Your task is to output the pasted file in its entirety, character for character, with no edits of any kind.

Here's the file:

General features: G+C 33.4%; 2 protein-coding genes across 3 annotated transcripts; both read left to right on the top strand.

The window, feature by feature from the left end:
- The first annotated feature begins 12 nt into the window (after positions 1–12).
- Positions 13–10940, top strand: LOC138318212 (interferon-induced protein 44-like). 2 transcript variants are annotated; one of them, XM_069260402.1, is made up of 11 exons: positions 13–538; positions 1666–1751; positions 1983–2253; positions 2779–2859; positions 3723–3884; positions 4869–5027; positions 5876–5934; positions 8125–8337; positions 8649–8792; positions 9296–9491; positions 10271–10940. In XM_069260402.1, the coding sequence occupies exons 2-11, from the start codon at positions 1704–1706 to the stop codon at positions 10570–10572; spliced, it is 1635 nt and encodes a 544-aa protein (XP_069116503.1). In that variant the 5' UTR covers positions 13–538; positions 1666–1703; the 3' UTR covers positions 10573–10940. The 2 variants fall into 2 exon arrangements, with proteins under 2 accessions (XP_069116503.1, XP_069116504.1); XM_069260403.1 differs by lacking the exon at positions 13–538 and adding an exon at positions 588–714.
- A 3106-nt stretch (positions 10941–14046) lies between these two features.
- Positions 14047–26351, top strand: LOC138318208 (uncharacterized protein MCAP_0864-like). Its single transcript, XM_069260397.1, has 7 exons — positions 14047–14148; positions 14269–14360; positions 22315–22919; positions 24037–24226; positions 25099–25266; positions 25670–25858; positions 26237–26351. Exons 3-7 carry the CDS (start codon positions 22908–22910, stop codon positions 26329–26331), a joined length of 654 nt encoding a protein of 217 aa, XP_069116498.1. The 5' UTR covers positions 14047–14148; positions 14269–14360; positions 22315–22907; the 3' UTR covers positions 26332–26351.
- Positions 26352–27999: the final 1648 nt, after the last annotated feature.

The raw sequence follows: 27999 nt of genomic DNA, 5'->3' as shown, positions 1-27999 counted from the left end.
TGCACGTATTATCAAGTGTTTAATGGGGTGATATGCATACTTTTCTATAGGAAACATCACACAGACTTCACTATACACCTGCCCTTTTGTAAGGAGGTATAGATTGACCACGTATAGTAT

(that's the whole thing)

General features: G+C 33.4%; 2 protein-coding genes across 3 annotated transcripts; both read left to right on the top strand.

The window, feature by feature from the left end:
- The first annotated feature begins 12 nt into the window (after positions 1–12).
- Positions 13–10940, top strand: LOC138318212 (interferon-induced protein 44-like). 2 transcript variants are annotated; one of them, XM_069260402.1, is made up of 11 exons: positions 13–538; positions 1666–1751; positions 1983–2253; positions 2779–2859; positions 3723–3884; positions 4869–5027; positions 5876–5934; positions 8125–8337; positions 8649–8792; positions 9296–9491; positions 10271–10940. In XM_069260402.1, the coding sequence occupies exons 2-11, from the start codon at positions 1704–1706 to the stop codon at positions 10570–10572; spliced, it is 1635 nt and encodes a 544-aa protein (XP_069116503.1). In that variant the 5' UTR covers positions 13–538; positions 1666–1703; the 3' UTR covers positions 10573–10940. The 2 variants fall into 2 exon arrangements, with proteins under 2 accessions (XP_069116503.1, XP_069116504.1); XM_069260403.1 differs by lacking the exon at positions 13–538 and adding an exon at positions 588–714.
- A 3106-nt stretch (positions 10941–14046) lies between these two features.
- Positions 14047–26351, top strand: LOC138318208 (uncharacterized protein MCAP_0864-like). Its single transcript, XM_069260397.1, has 7 exons — positions 14047–14148; positions 14269–14360; positions 22315–22919; positions 24037–24226; positions 25099–25266; positions 25670–25858; positions 26237–26351. Exons 3-7 carry the CDS (start codon positions 22908–22910, stop codon positions 26329–26331), a joined length of 654 nt encoding a protein of 217 aa, XP_069116498.1. The 5' UTR covers positions 14047–14148; positions 14269–14360; positions 22315–22907; the 3' UTR covers positions 26332–26351.
- Positions 26352–27999: the final 1648 nt, after the last annotated feature.

The raw sequence follows: 27999 nt of genomic DNA, 5'->3' as shown, positions 1-27999 counted from the left end.
TGCACGTATTATCAAGTGTTTAATGGGGTGATATGCATACTTTTCTATAGGAAACATCACACAGACTTCACTATACACCTGCCCTTTTGTAAGGAGGTATAGATTGACCACGTATAGTAT